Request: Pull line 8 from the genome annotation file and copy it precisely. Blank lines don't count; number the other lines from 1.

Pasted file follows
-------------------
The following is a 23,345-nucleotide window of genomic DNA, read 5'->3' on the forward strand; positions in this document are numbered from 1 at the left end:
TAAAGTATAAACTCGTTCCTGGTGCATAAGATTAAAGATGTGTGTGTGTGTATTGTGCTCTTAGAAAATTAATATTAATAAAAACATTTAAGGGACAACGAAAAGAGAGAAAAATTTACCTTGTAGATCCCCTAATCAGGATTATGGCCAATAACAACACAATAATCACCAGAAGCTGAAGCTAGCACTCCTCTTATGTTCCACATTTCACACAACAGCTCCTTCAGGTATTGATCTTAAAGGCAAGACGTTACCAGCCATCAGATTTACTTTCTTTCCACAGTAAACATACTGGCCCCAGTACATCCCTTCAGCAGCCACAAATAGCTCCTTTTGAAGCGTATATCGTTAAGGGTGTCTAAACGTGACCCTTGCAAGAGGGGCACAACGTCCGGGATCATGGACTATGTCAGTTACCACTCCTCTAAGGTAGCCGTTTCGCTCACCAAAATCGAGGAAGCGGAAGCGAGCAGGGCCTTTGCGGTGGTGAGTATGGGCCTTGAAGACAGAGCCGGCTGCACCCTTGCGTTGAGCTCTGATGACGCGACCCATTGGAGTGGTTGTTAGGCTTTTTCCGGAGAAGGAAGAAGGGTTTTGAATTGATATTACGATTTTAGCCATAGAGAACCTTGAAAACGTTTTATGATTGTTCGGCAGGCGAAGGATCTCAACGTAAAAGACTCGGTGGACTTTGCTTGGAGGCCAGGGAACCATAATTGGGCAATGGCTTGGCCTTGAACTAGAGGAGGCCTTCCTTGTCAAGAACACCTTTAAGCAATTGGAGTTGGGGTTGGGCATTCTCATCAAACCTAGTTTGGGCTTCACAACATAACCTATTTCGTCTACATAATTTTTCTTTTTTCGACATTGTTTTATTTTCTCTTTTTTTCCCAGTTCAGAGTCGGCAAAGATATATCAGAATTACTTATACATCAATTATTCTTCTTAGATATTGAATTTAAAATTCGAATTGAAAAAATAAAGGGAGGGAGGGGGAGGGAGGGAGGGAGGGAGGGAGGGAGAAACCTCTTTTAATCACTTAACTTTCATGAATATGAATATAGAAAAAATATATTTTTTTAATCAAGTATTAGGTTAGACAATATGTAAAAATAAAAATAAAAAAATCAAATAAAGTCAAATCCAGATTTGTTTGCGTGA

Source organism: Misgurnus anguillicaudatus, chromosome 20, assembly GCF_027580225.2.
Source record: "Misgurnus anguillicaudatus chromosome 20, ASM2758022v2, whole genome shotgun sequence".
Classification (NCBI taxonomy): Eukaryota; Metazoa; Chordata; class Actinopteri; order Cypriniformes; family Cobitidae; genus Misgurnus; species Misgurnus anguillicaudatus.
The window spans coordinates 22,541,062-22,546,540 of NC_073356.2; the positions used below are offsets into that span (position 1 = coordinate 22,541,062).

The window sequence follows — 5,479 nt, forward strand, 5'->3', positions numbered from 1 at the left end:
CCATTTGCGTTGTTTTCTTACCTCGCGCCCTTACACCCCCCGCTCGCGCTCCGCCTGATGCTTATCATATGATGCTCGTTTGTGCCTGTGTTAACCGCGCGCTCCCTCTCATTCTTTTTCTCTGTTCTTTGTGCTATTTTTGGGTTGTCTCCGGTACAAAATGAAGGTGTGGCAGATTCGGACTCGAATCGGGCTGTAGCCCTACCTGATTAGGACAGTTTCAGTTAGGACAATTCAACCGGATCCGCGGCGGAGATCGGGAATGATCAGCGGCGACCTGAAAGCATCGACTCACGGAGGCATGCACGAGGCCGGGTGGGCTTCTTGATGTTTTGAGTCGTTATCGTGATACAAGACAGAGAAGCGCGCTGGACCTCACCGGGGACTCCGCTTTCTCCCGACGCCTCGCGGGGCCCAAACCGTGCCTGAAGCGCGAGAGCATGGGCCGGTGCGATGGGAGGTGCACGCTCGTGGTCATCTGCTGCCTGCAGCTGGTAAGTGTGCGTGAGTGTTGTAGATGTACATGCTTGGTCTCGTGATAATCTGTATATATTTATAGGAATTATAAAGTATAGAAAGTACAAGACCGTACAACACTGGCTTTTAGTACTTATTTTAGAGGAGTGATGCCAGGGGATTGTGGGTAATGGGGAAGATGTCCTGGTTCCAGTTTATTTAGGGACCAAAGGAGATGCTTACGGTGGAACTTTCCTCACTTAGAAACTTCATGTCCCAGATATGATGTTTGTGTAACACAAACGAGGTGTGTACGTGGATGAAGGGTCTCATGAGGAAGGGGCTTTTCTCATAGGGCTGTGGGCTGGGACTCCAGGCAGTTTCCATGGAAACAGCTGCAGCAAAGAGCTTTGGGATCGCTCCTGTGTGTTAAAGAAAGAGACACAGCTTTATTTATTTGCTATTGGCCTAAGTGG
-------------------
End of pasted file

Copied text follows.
CCATTTGCGTTGTTTTCTTACCTCGCGCCCTTACACCCCCCGCTCGCGCTCCGCCTGATGCTTATCATATGATGCTCGTTTGTGCCTGTGTTAACCGCGCGCTCCCTCTCATTCTTTTTCTCTGTTCTTTGTGCTATTTTTGGGTTGTCTCCGGTACAAAATGAAGGTGTGGCAGATTCGGACTCGAATCGGGCTGTAGCCCTACCTGATTAGGACAGTTTCAGTTAGGACAATTCAACCGGATCCGCGGCGGAGATCGGGAATGATCAGCGGCGACCTGAAAGCATCGACTCACGGAGGCATGCACGAGGCCGGGTGGGCTTCTTGATGTTTTGAGTCGTTATCGTGATACAAGACAGAGAAGCGCGCTGGACCTCACCGGGGACTCCGCTTTCTCCCGACGCCTCGCGGGGCCCAAACCGTGCCTGAAGCGCGAGAGCATGGGCCGGTGCGATGGGAGGTGCACGCTCGTGGTCATCTGCTGCCTGCAGCTGGTAAGTGTGCGTGAGTGTTGTAGATGTACATGCTTGGTCTCGTGATAATCTGTATATATTTATAGGAATTATAAAGTATAGAAAGTACAAGACCGTACAACACTGGCTTTTAGTACTTATTTTAGAGGAGTGATGCCAGGGGATTGTGGGTAATGGGGAAGATGTCCTGGTTCCAGTTTATTTAGGGACCAAAGGAGATGCTTACGGTGGAACTTTCCTCACTTAGAAACTTCATGTCCCAGATATGATGTTTGTGTAACACAAACGAGGTGTGTACGTGGATGAAGGGTCTCATGAGGAAGGGGCTTTTCTCATAGGGCTGTGGGCTGGGACTCCAGGCAGTTTCCATGGAAACAGCTGCAGCAAAGAGCTTTGGGATCGCTCCTGTGTGTTAAAGAAAGAGACACAGCTTTATTTATTTGCTATTGGCCTAAGTGG